Fares for the Winter Park Express start at $29, which includes two carry-on items and two personal items. Importantly, skis and snowboards are considered carry-on baggage, so there’s no extra charge for bringing your gear, which gets safely stowed below the train.
There are snacks and drinks (both alcoholic and nonalcoholic) available in the train’s cafe, plus a dedicated sightseeing lounge with panoramic views. Masks are currently required on the train regardless of vaccination status.
How to get around
Once you arrive in Winter Park, it’s incredibly easy to get around without a car, thanks to the region’s free bus system, The Lift. You can even take the free bus to neighboring towns like Fraser and Granby, all without having to worry about parking or assigning one of your friends to be the designated driver.
From the ski resort, you can hop aboard nearly a dozen different buses that stop throughout the three towns. Download the free Lift Rider app to your phone to see real-time bus locations, estimated arrival times and an interactive map of stops and routes. (The Lift is experiencing labor shortages, like nearly every other industry, so some routes and services may be disrupted.)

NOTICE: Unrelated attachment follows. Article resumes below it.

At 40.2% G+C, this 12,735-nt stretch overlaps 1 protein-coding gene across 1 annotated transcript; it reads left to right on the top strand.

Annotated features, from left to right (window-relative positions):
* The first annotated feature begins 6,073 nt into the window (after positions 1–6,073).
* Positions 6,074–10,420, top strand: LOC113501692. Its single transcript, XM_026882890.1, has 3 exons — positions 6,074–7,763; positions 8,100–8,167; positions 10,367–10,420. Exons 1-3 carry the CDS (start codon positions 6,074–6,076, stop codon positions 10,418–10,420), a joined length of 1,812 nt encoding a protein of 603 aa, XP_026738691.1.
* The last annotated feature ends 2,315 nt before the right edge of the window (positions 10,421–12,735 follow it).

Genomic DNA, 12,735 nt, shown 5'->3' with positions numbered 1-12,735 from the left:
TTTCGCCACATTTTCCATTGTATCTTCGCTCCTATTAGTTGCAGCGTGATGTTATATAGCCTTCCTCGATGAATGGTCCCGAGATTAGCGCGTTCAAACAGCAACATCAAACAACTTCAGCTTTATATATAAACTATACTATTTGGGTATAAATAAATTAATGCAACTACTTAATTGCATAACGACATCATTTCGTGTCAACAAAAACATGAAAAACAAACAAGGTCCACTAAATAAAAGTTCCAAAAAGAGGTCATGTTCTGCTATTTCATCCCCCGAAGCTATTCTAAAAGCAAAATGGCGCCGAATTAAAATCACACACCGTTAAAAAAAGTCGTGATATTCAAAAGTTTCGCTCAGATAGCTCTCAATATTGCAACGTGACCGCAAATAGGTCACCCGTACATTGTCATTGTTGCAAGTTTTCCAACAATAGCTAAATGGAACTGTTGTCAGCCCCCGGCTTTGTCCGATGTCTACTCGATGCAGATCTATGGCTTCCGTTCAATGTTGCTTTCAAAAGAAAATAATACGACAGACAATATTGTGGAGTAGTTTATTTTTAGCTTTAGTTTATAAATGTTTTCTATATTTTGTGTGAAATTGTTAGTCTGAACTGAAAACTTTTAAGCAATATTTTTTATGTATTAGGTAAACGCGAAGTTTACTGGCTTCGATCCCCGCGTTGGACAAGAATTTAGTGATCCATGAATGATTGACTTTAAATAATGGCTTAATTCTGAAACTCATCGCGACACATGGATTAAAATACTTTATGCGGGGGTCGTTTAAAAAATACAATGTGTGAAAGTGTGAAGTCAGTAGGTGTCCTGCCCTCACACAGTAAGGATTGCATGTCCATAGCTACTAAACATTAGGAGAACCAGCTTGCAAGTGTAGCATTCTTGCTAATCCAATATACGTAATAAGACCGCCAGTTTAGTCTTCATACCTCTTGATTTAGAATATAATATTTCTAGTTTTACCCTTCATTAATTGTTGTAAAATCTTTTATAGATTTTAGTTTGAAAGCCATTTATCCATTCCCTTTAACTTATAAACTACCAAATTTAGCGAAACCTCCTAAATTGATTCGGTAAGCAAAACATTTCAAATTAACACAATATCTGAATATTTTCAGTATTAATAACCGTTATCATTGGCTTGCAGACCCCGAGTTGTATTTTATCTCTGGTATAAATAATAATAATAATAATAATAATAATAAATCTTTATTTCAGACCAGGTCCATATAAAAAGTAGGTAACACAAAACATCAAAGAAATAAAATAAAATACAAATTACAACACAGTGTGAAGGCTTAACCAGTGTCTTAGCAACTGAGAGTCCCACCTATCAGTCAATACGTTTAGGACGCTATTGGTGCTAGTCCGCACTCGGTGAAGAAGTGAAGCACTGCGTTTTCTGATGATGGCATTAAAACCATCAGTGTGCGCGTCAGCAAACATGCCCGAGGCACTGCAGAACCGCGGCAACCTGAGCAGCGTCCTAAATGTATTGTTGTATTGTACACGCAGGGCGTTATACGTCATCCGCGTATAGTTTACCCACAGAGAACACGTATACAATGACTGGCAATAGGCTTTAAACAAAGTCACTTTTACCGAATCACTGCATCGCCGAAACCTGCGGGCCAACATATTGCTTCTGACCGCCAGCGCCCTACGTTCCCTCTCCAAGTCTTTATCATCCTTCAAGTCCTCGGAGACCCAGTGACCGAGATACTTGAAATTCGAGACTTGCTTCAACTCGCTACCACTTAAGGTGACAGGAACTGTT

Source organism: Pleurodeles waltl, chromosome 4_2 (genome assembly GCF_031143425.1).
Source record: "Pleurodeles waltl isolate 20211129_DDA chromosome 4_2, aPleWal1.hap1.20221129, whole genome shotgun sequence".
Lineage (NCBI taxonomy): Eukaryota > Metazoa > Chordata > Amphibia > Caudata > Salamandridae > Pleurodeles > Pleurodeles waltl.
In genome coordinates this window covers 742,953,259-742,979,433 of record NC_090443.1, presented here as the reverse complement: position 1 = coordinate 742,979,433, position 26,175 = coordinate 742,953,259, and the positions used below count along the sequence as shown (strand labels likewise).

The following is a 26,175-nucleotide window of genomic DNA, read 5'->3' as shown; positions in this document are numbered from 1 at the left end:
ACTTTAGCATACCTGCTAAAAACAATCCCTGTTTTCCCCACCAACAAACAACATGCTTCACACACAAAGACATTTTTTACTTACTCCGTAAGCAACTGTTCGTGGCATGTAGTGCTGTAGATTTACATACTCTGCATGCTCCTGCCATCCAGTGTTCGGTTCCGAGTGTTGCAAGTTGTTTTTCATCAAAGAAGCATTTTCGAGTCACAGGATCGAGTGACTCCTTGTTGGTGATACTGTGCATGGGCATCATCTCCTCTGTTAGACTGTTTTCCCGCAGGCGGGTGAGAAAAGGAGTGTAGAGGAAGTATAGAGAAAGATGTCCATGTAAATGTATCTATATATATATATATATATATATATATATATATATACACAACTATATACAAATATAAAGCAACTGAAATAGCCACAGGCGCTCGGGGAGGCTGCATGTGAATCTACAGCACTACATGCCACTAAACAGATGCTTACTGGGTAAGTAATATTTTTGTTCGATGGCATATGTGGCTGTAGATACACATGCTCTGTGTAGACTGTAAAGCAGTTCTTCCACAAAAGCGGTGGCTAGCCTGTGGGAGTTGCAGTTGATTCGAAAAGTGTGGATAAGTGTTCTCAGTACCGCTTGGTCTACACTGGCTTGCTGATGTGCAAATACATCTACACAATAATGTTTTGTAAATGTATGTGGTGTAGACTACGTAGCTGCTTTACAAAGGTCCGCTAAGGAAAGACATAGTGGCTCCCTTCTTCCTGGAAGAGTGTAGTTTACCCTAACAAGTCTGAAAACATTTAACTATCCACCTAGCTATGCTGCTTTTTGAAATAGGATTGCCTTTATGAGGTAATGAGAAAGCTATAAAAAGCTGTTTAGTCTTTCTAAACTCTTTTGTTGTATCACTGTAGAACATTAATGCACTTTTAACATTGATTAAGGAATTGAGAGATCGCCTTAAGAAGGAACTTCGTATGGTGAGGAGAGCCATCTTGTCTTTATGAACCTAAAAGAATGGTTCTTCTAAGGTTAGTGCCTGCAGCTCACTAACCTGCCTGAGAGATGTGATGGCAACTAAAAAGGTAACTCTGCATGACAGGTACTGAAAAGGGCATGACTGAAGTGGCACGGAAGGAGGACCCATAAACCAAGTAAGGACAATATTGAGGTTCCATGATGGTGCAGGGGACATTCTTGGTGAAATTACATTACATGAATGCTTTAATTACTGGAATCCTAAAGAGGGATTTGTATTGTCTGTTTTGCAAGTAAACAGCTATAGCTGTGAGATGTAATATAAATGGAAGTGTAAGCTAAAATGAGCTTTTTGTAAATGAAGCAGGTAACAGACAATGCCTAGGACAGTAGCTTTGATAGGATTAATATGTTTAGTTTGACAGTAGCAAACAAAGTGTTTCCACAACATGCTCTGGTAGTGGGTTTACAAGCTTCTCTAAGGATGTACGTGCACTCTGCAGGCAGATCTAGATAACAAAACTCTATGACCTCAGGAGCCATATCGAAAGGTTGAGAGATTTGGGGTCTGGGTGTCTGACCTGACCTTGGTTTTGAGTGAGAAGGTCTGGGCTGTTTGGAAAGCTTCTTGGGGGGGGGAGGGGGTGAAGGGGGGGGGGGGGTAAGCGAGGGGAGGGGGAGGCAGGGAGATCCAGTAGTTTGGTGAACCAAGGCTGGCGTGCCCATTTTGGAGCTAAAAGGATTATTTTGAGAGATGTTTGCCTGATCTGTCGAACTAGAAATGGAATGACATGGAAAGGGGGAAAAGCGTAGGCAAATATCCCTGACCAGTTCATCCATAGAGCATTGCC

What’s new in Winter Park and Fraser
Though staying at Winter Park Resort is the easiest option if you’re taking the ski train (Zephyr Mountain Lodge, Fraser Crossing/Founders Pointe and the Vintage Hotel are all within walking distance of the platform), you may want a more centrally located place to rest your head after a day on the slopes.
Enter Gravity Haus, which opened its downtown Winter Park outpost in August after renovating the site of the Sundowner Motel. (Gravity Haus also has hotels in Breck and Vail.)
The boutique motel was designed with families or groups of friends in mind and has 38 rooms with varying setups, including combinations of bunk beds, trundle beds and king and queen beds. It’s also home to a coworking space and the Unravel Cafe, which serves up coffee, breakfast, lunch, dinner and drinks.
Other new eateries include Devil’s Craft, which offers slow-cooked barbecue and live music, and Bake Haus 232, which makes homemade baked goods, sandwiches, salads and wraps. They’re both located in the Cooper Creek Square outdoor dining and shopping center.
The ski resort also is welcoming a handful of new (and newly reopened) restaurants. Ember at Snoasis, which is on track to open mid-season, is an outdoor eatery serving up woodfired foods, while Bradley’s, which first opened this summer, specializes in gourmet chicken tenders. The popular Front Range spot Stoney’s Bar and Grill has also opened a location at the resort.
Coffee and Tea Market, a beloved cafe in the resort’s base area that first opened in 1980, is back — with new owners Laura and Skylr Olson — after closing during the pandemic.
On the slopes, the ski area is now offering sunset-guided skiing and riding experiences — so you can have the slopes to yourself for two hours after the lifts close. The resort also has a new astronomy tour complete with telescopes and hot chocolate.